09-20-2011, 10:43 PM
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Before I list the things I saw and what I'd do to try to fix them, let me first say, you're not that bad. You're obviously just starting to learn to jump and you're not real stable at it YET. Yet is the word to remember because you will keep improving.
1st, I'm not really seeing that much of a chair seat but it looks like you're alternating gripping with your knees, then your calves and back to the knees again. No thigh involvement in there at all. When you come up to the jump you're throwing away your reins, I suspect because you don't want to bang him in the mouth. That's a good thing to not bang his mouth but throwing the reins away in front of the jump is like if you and I were walking along on top of a wall and I was holding your shoulders to keep you steady and right before you stepped across a gap in the bricks I kind of gave you a little push at the shoulders and then pulled my hands away. He kind of drops on his forehand and wonders where you went.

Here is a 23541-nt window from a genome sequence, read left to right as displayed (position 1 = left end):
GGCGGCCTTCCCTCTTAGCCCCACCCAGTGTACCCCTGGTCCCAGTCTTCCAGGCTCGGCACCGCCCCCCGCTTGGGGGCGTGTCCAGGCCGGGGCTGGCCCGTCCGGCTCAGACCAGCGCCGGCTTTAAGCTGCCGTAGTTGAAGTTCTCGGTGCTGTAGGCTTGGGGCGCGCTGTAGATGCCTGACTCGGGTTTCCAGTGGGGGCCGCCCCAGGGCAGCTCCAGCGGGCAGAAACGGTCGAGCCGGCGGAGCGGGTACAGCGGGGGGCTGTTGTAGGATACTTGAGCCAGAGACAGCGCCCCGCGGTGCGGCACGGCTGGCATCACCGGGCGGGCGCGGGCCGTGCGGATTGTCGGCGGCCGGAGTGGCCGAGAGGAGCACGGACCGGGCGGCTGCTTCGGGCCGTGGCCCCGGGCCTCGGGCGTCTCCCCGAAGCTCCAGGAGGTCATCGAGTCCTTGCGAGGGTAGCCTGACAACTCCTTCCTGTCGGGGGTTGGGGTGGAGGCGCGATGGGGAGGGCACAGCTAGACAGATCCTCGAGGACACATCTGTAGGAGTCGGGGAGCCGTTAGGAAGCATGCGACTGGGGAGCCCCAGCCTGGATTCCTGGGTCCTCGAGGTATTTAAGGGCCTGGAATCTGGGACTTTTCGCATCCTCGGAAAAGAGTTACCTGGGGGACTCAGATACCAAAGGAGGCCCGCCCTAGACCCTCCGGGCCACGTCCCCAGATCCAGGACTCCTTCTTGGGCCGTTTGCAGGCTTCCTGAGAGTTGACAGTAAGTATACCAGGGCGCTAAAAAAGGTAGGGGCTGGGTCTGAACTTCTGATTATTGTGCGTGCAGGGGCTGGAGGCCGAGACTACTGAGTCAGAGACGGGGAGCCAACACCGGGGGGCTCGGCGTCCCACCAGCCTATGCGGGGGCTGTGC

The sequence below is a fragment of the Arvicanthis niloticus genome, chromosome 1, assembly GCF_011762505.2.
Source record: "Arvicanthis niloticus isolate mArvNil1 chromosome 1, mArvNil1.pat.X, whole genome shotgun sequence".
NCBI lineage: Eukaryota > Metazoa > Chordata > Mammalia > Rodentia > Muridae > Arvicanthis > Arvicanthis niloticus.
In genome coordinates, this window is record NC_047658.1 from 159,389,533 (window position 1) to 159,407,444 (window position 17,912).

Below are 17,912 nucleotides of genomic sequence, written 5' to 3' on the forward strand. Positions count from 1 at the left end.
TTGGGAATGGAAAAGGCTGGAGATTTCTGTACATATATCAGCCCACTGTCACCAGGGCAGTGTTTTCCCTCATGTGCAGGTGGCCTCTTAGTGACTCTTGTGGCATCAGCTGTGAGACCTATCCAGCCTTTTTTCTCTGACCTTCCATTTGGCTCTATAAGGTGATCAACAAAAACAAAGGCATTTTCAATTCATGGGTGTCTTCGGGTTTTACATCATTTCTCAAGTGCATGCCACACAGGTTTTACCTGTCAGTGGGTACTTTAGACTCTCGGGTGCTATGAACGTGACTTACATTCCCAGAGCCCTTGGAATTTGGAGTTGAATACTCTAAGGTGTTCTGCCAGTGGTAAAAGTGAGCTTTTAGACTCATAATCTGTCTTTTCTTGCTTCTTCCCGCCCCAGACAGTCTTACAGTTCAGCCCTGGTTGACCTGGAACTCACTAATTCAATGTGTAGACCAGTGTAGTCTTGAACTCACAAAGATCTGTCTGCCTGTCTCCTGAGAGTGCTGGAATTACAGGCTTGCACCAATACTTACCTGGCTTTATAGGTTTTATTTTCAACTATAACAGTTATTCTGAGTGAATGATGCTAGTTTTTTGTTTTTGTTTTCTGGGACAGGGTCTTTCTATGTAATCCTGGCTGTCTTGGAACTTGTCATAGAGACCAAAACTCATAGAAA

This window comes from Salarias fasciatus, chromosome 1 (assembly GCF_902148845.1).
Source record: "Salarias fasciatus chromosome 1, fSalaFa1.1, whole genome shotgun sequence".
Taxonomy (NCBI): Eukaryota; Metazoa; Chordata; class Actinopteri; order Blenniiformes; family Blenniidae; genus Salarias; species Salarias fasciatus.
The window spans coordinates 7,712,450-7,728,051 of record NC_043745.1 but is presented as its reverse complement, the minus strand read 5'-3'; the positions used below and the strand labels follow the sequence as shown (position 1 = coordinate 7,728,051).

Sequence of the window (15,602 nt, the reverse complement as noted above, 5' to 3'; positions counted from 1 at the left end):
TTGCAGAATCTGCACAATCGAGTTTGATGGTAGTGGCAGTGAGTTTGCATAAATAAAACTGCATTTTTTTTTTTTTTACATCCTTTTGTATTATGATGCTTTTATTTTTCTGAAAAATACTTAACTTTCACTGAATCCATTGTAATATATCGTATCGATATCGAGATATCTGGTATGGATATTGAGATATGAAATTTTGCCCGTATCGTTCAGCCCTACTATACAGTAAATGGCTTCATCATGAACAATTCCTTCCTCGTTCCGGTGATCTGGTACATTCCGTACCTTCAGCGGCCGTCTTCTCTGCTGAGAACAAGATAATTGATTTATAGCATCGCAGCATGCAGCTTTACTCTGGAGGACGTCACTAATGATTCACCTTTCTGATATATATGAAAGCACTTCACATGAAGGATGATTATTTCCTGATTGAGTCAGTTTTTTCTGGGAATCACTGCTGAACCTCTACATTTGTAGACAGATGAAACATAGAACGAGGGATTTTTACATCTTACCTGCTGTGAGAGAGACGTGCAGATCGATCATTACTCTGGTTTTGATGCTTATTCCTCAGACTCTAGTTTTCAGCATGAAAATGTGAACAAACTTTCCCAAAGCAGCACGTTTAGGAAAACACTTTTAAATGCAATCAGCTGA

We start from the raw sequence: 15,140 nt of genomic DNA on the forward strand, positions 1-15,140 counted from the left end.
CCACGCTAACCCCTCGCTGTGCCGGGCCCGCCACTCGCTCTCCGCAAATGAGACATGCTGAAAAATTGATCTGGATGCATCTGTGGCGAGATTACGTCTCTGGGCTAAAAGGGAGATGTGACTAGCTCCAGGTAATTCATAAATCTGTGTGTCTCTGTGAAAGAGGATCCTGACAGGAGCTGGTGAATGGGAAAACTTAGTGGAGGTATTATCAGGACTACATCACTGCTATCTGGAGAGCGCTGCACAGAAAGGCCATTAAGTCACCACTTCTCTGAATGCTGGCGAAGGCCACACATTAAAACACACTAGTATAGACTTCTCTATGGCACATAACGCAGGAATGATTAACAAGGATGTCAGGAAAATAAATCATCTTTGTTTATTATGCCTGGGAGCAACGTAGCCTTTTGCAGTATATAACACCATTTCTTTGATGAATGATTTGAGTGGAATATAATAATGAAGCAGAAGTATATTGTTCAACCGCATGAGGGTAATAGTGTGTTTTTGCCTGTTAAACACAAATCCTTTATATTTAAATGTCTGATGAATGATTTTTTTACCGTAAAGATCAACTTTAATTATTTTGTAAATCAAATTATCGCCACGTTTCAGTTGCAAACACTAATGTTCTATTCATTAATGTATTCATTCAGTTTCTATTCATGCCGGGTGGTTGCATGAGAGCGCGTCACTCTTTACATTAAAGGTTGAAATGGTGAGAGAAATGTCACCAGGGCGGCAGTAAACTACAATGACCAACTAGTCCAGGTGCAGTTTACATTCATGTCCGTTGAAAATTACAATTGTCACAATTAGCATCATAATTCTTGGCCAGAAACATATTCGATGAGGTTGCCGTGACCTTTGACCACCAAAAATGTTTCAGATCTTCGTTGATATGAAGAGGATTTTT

The little bit of cantering I saw you were bracing against the stirrups with your legs, butt and hips real tight and no give. First thing I'd do is either start wearing a tall boot or a pair of half chaps in the lesson. They'll help you hold steady and not feel like your leg is swinging all over the place.
When I was where you are in training, I did cavaletti for hours, and my trainer had me work a grid, with and without stirrups. Trotting and cantering without stirrups for hours and hours was another exercise to develop the seat. She also would put cavaletti in front of and after the jumps and it was my job to hold the horse steady and not let him break from the trot. If you need help balancing bridge your reins on the crest of his neck before you get to the jump, or grab mane with one hand until you get the timing down. Those jumps are small enough that you don't need a big break and crest release, you should just trot up in 2 point and flow over with the horse. Instead of posting up to the jump, maybe go into 2 point as soon as you make the turn toward the jump, get settled and comfortable and by the time you get to the jump it will be no big deal.